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Pediatrics. 2010 Jan;125(1):e9-16. doi: 10.1542/peds.2009-0357. Epub 2009 Dec 21.

Immediate treatment versus sonographic surveillance for mild hip dysplasia in newborns.

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  • 1Diagnostic Radiology, Great Ormond Street Hospital for Children, London, United Kingdom.



We conducted a blinded, randomized, controlled trial to examine whether mildly dysplastic but stable or instable hips would benefit from early treatment, as compared with watchful waiting.


A total of 128 newborns with mild hip dysplasia (sonographic inclination angle [alpha angle] of 43 degrees -49 degrees ) and stable or instable but not dislocatable hips were randomly assigned to receive either 6 weeks of abduction treatment (immediate-treatment group) or follow-up alone (active-sonographic-surveillance group). The main outcome measurement was the acetabular inclination angle, measured by radiograph, at 1 year of age.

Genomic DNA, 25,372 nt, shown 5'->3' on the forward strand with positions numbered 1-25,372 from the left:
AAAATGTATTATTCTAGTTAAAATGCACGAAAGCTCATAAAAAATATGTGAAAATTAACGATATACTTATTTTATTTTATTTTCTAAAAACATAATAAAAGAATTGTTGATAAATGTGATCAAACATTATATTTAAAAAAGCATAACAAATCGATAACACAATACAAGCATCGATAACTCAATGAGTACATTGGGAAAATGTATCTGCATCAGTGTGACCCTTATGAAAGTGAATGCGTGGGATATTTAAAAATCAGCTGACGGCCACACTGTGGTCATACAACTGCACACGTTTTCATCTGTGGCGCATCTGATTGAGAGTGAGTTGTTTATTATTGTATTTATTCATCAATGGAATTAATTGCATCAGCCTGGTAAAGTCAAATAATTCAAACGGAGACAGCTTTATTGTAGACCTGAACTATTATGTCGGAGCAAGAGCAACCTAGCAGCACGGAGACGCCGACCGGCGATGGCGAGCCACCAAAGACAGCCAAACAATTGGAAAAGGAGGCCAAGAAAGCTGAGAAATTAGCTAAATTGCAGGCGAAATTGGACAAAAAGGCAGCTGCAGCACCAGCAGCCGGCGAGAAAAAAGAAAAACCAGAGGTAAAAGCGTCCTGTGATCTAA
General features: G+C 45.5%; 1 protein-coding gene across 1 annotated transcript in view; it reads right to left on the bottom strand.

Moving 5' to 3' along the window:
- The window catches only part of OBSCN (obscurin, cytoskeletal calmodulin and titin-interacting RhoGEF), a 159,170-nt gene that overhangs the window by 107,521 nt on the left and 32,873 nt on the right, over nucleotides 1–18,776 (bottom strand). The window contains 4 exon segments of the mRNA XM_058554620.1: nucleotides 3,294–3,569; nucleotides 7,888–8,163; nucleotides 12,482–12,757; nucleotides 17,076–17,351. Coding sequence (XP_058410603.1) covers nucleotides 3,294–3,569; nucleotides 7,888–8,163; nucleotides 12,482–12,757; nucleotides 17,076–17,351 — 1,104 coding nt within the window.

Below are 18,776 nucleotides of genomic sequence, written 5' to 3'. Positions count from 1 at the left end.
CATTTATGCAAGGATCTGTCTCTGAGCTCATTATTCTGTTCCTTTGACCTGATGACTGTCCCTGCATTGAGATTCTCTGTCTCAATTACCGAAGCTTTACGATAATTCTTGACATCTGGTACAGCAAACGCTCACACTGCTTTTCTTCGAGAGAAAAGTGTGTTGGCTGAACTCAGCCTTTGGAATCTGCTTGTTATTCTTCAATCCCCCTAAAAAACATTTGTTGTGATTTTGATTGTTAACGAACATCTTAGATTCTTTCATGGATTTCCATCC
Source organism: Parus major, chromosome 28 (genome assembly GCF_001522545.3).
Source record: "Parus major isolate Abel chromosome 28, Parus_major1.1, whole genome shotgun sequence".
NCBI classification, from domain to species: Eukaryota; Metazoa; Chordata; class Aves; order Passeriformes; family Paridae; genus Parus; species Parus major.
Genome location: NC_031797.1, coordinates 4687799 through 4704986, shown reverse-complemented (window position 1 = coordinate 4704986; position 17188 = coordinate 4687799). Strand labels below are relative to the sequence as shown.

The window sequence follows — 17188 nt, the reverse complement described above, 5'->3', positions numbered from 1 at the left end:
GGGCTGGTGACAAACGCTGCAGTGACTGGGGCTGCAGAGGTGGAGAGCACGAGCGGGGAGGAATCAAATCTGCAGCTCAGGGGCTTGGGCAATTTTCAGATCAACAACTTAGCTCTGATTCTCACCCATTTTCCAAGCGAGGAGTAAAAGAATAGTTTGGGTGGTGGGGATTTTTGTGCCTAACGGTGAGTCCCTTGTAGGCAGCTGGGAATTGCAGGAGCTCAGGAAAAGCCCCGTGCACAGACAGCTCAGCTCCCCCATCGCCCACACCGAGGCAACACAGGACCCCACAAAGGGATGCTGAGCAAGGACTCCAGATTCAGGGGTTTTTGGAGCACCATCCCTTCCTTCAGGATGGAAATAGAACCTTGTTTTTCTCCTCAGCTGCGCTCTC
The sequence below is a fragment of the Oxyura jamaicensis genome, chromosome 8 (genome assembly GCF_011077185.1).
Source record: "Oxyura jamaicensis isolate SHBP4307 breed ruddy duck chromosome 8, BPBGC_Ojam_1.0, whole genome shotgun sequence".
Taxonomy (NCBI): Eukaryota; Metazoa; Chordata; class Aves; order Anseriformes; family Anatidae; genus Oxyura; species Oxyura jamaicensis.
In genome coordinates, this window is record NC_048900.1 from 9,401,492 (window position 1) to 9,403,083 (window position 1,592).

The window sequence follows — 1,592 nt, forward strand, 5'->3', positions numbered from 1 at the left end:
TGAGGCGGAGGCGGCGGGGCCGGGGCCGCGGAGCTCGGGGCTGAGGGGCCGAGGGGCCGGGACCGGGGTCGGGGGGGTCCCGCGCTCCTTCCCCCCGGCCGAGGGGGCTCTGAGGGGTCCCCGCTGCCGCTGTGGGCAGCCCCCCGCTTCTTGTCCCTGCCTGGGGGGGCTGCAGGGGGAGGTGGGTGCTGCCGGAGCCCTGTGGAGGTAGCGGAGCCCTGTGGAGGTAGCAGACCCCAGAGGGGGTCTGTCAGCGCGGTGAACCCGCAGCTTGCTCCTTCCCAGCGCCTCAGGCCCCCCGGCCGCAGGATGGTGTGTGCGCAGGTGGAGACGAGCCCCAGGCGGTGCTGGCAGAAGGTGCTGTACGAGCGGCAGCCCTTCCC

Both groups included 64 newborns, and there was no loss to follow-up. With the exception of a small but statistically significant excess of girls in the active-sonographic-surveillance group, there were no statistically significant differences in baseline characteristics between the 2 groups. The mean inclination angle at 12 months was 24.2 degrees for both groups (difference: 0.1 [95% confidence interval (CI): -0.8 to 0.9]), and all children had improved and were without treatment. The mean alpha angle was 59.7 degrees in the treatment group and 57.1 degrees in the active-surveillance group for a difference of 2.6 degrees evaluated after 1.5 and 3 months (95% CI: 1.8 to 3.4; P < .001). At 1.5 months of age, the hips had improved in all treated children but not in 5 children under active surveillance (P = .06). Among the sonographic-surveillance group, 47% received treatment after the initial surveillance period of 1.5 months.


Active-sonographic-surveillance halved the number of children requiring treatment, did not increase the duration of treatment, and yielded similar results at 1-year follow-up. Given a reported prevalence of 1.3% for mildly dysplastic but stable hips, a strategy of active surveillance would reduce the overall treatment rate by 0.6%. Our results may have important implications for families as well as for health care costs.


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